By JOHN LEICESTER
2009-08-24 04:44 AM
Even at Hogwarts School of Witchcraft and Wizardry, the dramatic way in which Andrew Strauss' squad conjured up this victory _ pure cricket magic at times _ would strain the limits of credulity. Given how unlikely England victory seemed going into the deciding fifth test, its triumph over Australia at The Oval was pulled, with sleight of hand, like a rabbit from a hat. There were moments when the theater was eye-blinkly unreal.
Australia collapsing Friday afternoon to the swing and spin bowling of Stuart Broad and Graeme Swann. Australia's captain Ricky Ponting and vice captain Michael Clarke run out for six balls in six crazy minutes on Sunday afternoon _ just as it seemed that the world-record target of 546 runs to win that England had set might not be enough, after all.
And Jonathan Trott's second innings 119 on Saturday, a maiden test century that epitomized how England shook off its horrible defeat in the fourth test at Headingley and found new reserves of grit and concentration on The Oval's cratered but not doctored wicket.
Limited-overs cricket may be all the rage, perhaps even the financial future of the sport, but only test matches like these fully satisfy the appetite. It's the difference between savoring a five-course meal and gorging on junk food.
As Radcliffe, who knows a thing or two about drama, said during a spell in the BBC's commentary box: "Test cricket is like a play in five acts."
How Ponting must wish that he could borrow Potter's magic wand and turn back time.
Back and forth through the summer, fortunes swung between these old adversaries. Both sides struggled, neither was dominant.
Did the best team win? Perhaps not. But England _ sometimes collectively, at other times with individual brilliance _ summoned up its best cricket at crucial junctures. What it lacked in punch, England made up for by making sure that its blows stung when they landed.
"They've won the big moments," said Ponting.
Strauss was equally honest. "When we were bad we were very bad and when we were good we managed to be good enough," he said.
For Australia, the future is uncertain. Having twice lost the Ashes on English soil, Ponting is bracing for questions about his captaincy. For England, its 2005 series win probably ranks as a bigger achievement, considering the quality of players that packed that Australian side. Theirs was a bigger scalp than this side still finding its feet.
Unearthing replacements for the likes of Shane Warne, Glenn McGrath or Matthew Hayden _ who whitewashed England just two years ago in Australia _ was never going to be easy. Although this rejuvenated squad still had the never-give-up attitude that is expected of Australian sides, that proved inadequate this summer. Australia's bowling attack for the opening test in Cardiff _ the four frontliners had previously played just 35 tests between them _ couldn't finish off England when it had the chance.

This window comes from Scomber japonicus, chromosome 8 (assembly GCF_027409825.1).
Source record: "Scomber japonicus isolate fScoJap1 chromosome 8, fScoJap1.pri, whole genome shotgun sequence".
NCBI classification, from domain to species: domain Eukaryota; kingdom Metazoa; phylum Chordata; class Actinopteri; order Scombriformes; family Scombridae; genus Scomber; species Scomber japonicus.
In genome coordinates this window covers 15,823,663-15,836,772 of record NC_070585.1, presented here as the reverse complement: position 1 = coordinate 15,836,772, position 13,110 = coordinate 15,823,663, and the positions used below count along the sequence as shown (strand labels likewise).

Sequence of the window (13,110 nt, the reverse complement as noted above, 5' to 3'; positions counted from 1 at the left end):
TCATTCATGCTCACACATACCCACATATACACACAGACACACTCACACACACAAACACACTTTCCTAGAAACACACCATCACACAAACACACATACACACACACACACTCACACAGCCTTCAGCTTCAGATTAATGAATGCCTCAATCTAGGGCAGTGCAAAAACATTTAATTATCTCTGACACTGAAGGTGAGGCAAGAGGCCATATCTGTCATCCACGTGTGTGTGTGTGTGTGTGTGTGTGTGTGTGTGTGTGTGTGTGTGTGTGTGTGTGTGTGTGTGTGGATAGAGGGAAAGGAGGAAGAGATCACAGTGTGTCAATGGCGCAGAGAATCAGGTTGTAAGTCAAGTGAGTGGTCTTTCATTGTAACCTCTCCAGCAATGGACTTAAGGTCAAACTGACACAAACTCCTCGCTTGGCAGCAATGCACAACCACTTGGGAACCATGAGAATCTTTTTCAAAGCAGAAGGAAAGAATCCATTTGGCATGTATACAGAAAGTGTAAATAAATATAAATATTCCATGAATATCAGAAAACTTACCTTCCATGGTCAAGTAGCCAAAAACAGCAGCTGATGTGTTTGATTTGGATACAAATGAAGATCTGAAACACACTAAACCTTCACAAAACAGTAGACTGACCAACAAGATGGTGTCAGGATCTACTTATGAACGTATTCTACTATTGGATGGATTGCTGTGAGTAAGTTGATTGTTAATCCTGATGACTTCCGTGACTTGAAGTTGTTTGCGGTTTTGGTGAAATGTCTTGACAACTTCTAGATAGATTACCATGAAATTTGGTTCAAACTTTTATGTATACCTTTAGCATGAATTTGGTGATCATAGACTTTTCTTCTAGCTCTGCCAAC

Paul Collingwood's 344-minute second-innings resistance at the crease in Cardiff proved to be one of the pivotal moments for England in this series. "Without him and his innings England would have been in a whole lot of trouble," Ponting said then.
An opening win might have carried Australia through the five-match series. Instead, snatching an unlikely draw felt like a win for England. It took that energy through to victory in the second test at Lord's. Strauss, leading from the front as he did for much of the summer, laid the foundations for that victory with his first innings 161. Andrew Flintoff terrorized the Australia batsmen to clinch the win with 5 for 92 _ a vivid reminder of the great all-rounder he used to be before injuries blunted him.
Flintoff wasn't the pivotal player at The Oval but, ever the showman, he stole the show Sunday in his last test with his 30-yard (meter) throw from mid-on that ripped out Ponting's stump. Flintoff immediately knew the run-out was good, thrusting both arms into the air.
What a fighter Ponting again proved to be. He spat great gobs of blood Saturday after being smacked in the mouth by a ball. On Sunday, he doggedly amassed 66 on a wicket he clearly mistrusted, suspiciously studying it between balls and tampering down offending bumps and chunks of dirt with his bat.
Fittingly, a trumpeter in the crowd played the theme tune from "Rocky." But there was no Hollywood ending for Ponting this time. When run out, he dragged himself from the pitch with the reluctance of a kid sent to bed during his favorite TV program.
Whether England builds from this victory will depend in part on how it gets its players through the punishing schedule of modern cricket without wearing them down. Flintoff was dulled by injury before his time and batsman Kevin Pietersen was lost to an Achilles tendon injury after the Lord's win. But in the likes of Broad and Trott, and in the steady captaincy of Strauss, England's future seems bright.
Then again, it always does after beating the Australians, the oldest but most respected of adversaries.
John Leicester is an international sports columnist for The Associated Press. Write to him at jleicester(at)ap.org.